Modelling the Battle of Borodino 1812

setting the scene.
Poles & Portuguese.
German Allies.
The french.
The Russians.
The Model.
where did this start?.
The Exhibition.


Setting the Scene


Borodino was an epic battle pitting Napoleon’s multi-national Grande Armee against the Russian Army.  Over a quarter of a million soldiers were present and at the end of the day almost a third had become casualties: up to 40,000 French and well over that number Russian.  Some 80 generals were either wounded or killed.  To achieve this millions of musket and artillery rounds were expended – although the majority obviously failed to find a target!  In all, it was the biggest single-day battle of the Napoleonic Wars – in terms of participants and casualties.  


The fletches were three simple earth emplacements situated to the left centre of the Russian position and was the pivotal (but not exclusive) scene for the morning action.  Although only just over a square mile in area, some 30,000 troops were wounded or killed before the French won complete control and moved forwards and leftwards. Napoleon directed more guns against this relatively small Russian front than against all the Allied positions at Waterloo.


Although the latest English language book (Borodino by Alexander Mikaberidze) gives more detail then hitherto available, the exact sequence of events and troop movements is still not certain.  Early on I decided to depict the second French attack that saw the two main fletches stormed and being held.  Württemberg infantry would be holding the northern bastion whilst their cavalry compatriots were in the course of being beaten back by Duka’s Russian Cuirassiers.  French troops would be holding the southern fletch whilst Westphalians in the woods, having beaten back Russian Jaegers, were about to be attacked by newly arrived infantry transferred from the Russian right flank.  The debris of the first attack would be represented by French light infantry in the southern fortification and line infantry in the woods. This has essentially remained as the template to this day.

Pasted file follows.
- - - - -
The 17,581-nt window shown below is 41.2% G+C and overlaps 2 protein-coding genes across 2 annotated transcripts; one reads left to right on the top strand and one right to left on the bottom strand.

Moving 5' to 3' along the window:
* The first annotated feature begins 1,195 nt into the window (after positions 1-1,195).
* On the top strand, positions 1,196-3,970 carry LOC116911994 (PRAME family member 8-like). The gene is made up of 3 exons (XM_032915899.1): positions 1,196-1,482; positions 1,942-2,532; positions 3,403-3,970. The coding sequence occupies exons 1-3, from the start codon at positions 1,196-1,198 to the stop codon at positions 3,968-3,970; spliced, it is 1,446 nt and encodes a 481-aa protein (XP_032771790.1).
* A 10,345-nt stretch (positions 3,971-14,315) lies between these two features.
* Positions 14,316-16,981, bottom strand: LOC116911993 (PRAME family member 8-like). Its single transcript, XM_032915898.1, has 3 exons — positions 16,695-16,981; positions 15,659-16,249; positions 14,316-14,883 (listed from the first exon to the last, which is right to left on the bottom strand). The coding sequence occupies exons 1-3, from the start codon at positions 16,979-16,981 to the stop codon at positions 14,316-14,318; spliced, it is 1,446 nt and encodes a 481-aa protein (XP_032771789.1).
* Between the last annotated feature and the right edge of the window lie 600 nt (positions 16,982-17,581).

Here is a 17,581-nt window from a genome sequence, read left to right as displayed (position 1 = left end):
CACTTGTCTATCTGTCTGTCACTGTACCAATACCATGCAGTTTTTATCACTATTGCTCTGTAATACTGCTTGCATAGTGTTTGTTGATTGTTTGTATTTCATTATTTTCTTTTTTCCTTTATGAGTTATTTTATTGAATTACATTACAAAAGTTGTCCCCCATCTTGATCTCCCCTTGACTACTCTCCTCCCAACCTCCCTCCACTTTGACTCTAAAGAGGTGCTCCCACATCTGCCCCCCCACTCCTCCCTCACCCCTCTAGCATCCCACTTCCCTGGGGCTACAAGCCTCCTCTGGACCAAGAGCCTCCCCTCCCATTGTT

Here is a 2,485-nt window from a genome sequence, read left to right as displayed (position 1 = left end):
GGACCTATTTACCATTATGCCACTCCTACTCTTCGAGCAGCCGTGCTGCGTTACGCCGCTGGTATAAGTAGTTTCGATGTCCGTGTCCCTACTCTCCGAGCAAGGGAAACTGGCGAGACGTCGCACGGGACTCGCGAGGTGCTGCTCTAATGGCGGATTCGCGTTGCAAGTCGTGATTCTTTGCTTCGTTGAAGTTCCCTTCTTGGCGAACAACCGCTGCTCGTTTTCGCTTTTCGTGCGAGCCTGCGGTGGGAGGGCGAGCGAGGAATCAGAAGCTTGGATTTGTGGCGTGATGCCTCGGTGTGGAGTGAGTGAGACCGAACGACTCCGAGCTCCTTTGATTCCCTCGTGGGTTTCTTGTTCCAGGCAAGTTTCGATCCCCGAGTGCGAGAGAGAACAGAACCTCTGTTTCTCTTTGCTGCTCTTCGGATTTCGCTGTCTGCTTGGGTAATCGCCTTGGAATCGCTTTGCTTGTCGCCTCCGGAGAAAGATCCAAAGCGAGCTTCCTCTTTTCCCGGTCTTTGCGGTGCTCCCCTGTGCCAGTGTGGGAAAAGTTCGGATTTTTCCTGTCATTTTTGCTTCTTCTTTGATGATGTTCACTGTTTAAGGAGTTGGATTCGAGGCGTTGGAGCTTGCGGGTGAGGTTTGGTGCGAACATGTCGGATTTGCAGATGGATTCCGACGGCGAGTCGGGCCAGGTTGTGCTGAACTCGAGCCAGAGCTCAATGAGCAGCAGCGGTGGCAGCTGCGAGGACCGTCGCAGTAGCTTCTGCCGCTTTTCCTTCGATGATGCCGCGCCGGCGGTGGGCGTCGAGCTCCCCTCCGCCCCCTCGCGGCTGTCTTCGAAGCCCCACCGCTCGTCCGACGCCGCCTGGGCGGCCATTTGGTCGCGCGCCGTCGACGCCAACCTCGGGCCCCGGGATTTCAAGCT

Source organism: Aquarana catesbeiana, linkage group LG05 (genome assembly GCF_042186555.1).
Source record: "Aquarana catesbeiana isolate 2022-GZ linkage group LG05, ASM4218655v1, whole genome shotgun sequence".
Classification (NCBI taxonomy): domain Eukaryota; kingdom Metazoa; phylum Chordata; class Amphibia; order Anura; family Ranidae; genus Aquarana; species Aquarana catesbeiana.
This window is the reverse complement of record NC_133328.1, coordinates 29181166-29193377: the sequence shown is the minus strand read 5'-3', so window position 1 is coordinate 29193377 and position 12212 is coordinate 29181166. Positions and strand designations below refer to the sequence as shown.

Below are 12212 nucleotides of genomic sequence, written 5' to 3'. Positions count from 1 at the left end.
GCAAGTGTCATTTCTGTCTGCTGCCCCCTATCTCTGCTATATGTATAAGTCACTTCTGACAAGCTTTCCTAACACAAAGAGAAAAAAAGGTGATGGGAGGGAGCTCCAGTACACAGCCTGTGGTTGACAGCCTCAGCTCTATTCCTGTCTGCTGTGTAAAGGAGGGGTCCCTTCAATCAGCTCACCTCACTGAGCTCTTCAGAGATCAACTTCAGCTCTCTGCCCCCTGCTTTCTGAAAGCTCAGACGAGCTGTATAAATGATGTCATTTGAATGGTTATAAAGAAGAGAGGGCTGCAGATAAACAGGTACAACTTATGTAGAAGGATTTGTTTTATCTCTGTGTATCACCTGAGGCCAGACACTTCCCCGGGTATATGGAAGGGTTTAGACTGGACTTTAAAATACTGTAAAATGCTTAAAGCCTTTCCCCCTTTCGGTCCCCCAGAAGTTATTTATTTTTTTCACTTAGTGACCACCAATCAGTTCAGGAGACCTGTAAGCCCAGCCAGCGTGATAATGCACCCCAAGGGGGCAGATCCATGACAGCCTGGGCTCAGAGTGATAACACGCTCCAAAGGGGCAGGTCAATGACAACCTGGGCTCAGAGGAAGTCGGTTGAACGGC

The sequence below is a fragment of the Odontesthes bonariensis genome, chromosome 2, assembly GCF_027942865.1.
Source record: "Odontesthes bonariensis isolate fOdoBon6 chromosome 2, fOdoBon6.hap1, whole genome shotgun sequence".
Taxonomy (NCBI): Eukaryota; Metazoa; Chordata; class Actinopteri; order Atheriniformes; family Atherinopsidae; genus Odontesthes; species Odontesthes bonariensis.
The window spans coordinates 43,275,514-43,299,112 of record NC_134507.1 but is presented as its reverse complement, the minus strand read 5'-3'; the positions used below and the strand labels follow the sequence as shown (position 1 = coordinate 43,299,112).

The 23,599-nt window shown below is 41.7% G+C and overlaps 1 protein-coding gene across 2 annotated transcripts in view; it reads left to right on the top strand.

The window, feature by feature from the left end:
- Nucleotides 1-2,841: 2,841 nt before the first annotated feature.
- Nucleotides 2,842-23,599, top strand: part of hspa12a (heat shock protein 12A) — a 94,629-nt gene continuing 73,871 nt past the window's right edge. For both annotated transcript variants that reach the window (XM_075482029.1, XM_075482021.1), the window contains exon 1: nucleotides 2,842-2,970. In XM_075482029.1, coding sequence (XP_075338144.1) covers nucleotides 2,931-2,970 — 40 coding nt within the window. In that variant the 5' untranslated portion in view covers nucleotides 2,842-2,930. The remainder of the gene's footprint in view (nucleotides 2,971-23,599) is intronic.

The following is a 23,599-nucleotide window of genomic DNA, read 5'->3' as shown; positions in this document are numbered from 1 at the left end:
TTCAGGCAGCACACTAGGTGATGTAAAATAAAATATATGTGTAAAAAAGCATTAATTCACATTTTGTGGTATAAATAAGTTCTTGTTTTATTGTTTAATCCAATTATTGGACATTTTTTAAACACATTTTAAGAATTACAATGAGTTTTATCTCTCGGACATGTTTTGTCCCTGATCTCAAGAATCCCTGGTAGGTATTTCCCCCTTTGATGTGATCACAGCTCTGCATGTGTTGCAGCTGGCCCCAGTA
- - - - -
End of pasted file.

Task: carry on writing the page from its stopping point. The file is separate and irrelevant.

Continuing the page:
One aspect that has had to be addressed is that warfare can, by its very nature, be a brutal affair.  A 19th century battlefield at its core ultimately represents men attempting to kill, wound, capture or drive away each other using a multitude of weapons, and these would produce some terrible mutilations, especially from cannon fire. Whilst modestly attempting to portray the affair as it occurred, I nevertheless have ‘air-brushed’ out the very worse excesses.   
  And of course, behind the battle lie the considerable causalities of the whole 1812 Russian campaign, not forgetting the wrong inflicted on the civilian population caught up in the French line of advance.
The Russian armies were now combined under the command of the old general Prince Kutuzov and he decided (had he any choice?) to confront the French some 130 km west of Moscow. Earth fortifications were quickly erected and the armies clashed on the 5th September at the most westerly earthworks, the Shevardino redoubt.  What should have been a relatively restricted action turned into a battle in its own right causing some 10,000 casualties. Thus many units engaged in the Fletches action were already blooded two days earlier.  Napoleon stationed himself near the redoubt during the epic battle two days later.

The battle was not just the largest battle of the prolonged Napoleonic Wars but such was the degree of bloodletting that it was probably the highest causality rate for a one day action before the 20th century.  Named by the French as The Moskova, the small area and sheer weight of casualties was unusual even for the time.  Many generals were killed or wounded: of the two Russian generals, de Tolly had horses killed under him and all his immediate aide-de-camps killed or wounded, whilst Bagration was wounded in the leg whilst defending the Fletches. Despite the obvious preferences he would have received from the Russian medical services he died within the month.